Normal People: The Normal Person rules are used to create some NPCs, and can be used for PCs with permission. They're focused on creating non-combat-oriented characters that can still be masters of their fields.
This is a very low-magic world, so a few modifications have been made to the rules to accommodate that. They are:
- Clerics and druids do not have access to every spell of a particular level at once. Instead, they gain access to specific spells as time progresses. Players may choose to play a non-magic-using cleric, which is by far the most common type in this world.
- Wizards do gain the standard two spells per level, but spells beyond that will be rare.
- No one has wanted to play a sorcerer yet, but when it happens, some modifications will be necessary to bring it in line with the power-level of the wizard.
- Players who play rangers, bards or paladins are encouraged to play non-magic-using versions of those classes. What that means is up for discussion, and will be decided between the player and the DM. This may be as simple as taking some of the more subtle spells and making them spell-like abilities.
- Unless there are unusual circumstances, new characters have probably never witnessed the use of magic in any form. This makes it highly unlikely that new characters would start with magic items.
- True Seeing: When trying to penetrate a spell with True Seeing, an opposed caster level check is made secretly by the DM, with a -10 penalty to the targeted spell. If the target wins, True Seeing fails to penetrate the spell, and won't be able to see through it until it is cast again.
- Protection from Evil: Instead of being blocked by Protection from Evil, an opposed caster level check is made to see whether an enchantment gets through, with a -10 penalty to the enchantment.
- Polymorph and similar spells: These work as described in the Player's Handbook, as opposed to in the errata. In order to transform into a creature, you must have seen that creature, alive. To mimic any special attack or special quality, you must either:
- have witnessed that ability being used,
- have spent eight hours in a library with applicable information and succeeded at an appropriate knowledge check with a DC of 10 + the creature's hit dice, or
- have succeeded at an appropriate knowledge check with a DC of 20 + the creature's hit dice.
- Identify and Analyze Dwoemer: See “Identifying items without a spell,” below.
Identifying items without a spell: Due to the limited amount of magic in this campaign, identifying items can be difficult. For this reason, anyone with the proper skills can identify items, given enough time and expertise. This also modifies the identify family of spells such that their effect isn't guaranteed. Learn More...
New and Changed Feats
Automatic Failure: If a skill's description specifically mentions automatic failure on a natural 1, that rule stands. All other skills use the “Critical Miss” rules in the Combat section of this document.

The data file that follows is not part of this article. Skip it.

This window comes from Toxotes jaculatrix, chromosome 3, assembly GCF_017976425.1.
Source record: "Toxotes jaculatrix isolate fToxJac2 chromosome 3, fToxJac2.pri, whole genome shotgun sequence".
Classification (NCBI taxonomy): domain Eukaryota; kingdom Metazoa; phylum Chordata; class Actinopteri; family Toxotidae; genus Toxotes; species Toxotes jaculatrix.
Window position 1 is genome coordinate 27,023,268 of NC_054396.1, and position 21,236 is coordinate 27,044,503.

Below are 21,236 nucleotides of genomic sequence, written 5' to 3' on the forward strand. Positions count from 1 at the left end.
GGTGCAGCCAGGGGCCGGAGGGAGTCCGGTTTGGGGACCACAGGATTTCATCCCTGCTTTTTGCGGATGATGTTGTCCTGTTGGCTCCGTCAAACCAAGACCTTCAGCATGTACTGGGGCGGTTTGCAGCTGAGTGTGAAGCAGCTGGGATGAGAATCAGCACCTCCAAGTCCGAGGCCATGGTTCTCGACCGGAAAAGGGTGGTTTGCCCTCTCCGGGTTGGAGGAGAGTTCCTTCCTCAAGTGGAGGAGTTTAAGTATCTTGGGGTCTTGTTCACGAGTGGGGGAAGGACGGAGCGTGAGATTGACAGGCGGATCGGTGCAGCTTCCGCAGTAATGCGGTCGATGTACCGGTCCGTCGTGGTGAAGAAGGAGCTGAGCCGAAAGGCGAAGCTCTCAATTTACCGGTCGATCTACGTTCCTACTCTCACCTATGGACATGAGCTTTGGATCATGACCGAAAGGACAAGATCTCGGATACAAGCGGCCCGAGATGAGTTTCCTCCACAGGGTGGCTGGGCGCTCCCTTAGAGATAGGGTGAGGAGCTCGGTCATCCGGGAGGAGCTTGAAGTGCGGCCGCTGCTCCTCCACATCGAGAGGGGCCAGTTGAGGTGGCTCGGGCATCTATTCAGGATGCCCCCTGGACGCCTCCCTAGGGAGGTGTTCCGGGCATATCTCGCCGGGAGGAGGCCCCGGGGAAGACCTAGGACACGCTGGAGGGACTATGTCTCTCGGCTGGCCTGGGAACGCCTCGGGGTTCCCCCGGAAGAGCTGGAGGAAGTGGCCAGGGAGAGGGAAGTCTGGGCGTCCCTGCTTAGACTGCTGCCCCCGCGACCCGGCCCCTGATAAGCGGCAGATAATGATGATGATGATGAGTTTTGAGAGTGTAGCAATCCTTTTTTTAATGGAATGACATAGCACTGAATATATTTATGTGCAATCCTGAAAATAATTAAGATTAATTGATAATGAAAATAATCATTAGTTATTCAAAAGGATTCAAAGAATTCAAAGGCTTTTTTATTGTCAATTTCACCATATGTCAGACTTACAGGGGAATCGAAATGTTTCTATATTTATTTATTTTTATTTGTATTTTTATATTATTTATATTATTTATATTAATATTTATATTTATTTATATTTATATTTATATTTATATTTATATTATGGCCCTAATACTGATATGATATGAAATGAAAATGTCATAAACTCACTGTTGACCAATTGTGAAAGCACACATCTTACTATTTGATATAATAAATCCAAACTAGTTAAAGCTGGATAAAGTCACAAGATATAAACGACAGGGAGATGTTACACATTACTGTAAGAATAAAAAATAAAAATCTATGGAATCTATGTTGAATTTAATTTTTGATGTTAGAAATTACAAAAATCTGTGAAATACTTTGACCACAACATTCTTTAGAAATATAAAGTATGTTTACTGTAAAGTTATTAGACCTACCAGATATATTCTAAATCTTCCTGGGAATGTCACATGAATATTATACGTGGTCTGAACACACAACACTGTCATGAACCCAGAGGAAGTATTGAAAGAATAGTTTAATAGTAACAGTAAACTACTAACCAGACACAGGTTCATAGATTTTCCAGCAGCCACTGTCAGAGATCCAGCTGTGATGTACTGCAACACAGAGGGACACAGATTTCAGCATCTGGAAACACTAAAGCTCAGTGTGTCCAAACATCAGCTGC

Natural 20: The following skills use the “Critical Hit” rules in the combat section: Disable Device, Search, Balance, Hide, Move Silently, Spot, Survival, Gather Information, Use Magic Device.
Human Bonus Skill: Human characters may select one skill, based on their character history, which will always be a class skill for them, regardless of the skill list for their current class. This adds flexibility to the race, allowing for a wider variety of skill sets.
Concentration: The concentration DC to cast defensively is 10, plus 3 for each threatened area you are in. Subtract 6 if there are no somatic components.
Profession: With five ranks in a Profession skill, you can add one related skill to your class skills list, subject to DM approval. With ten ranks, you can add a second class skill.
Speak Language: Unlike in the traditional rules, Speak Language is an ordinary skill, based on Intelligence. It can be used to learn new languages, understand bits of unknown languages, communicate with people who don't speak your language, pronounce difficult words correctly, or correctly interpret idioms. Five ranks in this skill grants a +2 synergy bonus to Decipher Script.
Example skill checks include:
- DC15: Understand a few words of a language closely related to one you know.
- DC20: Understand the gist of a novel written in a language similar to one you know.
- DC25: Make yourself roughly understood in a language similar to one you know. This check is charisma-based.
- DC20: Make yourself roughly understood using gestures and signs. This check is charisma-based.
- DC30: Understand a few words of an unknown language.
- DC30: Correctly imitate an accent to sound like a native speaker. This is an opposed check, made against another person's Listen or Speak Language skill, whichever is higher. This is charisma-based. The DM may apply penalties if the language is not one ordinarily spoken by your race.
Learning New Languages: A character begins knowing his native language, plus a number of languages up to his intelligence modifier. Learning a new language requires a month of study, and a DC20 Speak Language check. Retries are permitted. Very skilled characters can reduce the study time by increasing the DC. By raising it to DC30, you can make your check once a week. By raising it to DC40, you can make your check every three days. At DC50, you can make your check once a day. You may not take 10 on this check, but you may take 20 (requiring 20 times the duration of study).
Literacy: You may choose at character creation whether your character is literate. Since literacy is far from normal in this campaign, you'll need to have a reasonable explanation in your character's history.
Initiative: Initiative is rolled every round. Except in very large combats, all combatants, including individual enemies, roll their own initiative.
Combat Speed: A combat round is not exactly six seconds long. If a lot seems to happen during combat, the battle is said to have taken a long time. Outside of combat, a round is always six seconds.
Critical Hits: A 20 is not an automatic hit. Instead, roll the d20 again and add the result to the initial roll. Repeat if another 20 is rolled. Threat range only applies to the initial die roll, so a natural 20 is always a threat. This applies to attack rolls and saving throws.
Critical Misses: A 1 is not an automatic miss. Instead, treat the roll as a zero and subtract d20. If you roll a 20, subtract another d20. This applies to attack rolls, saving throws and skill checks.
Constitution Drain: Constitution drain can never lower your hit points below the minimum you could have rolled, i.e. one point per level. You still die when your constitution score reaches zero.
I use the Player's Handbook, Dungeon Master's Guide and Monster Manual. Material found in any other book may be used with permission. If I don't have access to the book, the material must be quoted to me in full, so I can review it and decide whether it's appropriate for the campaign. Home-brewed material will be considered as well.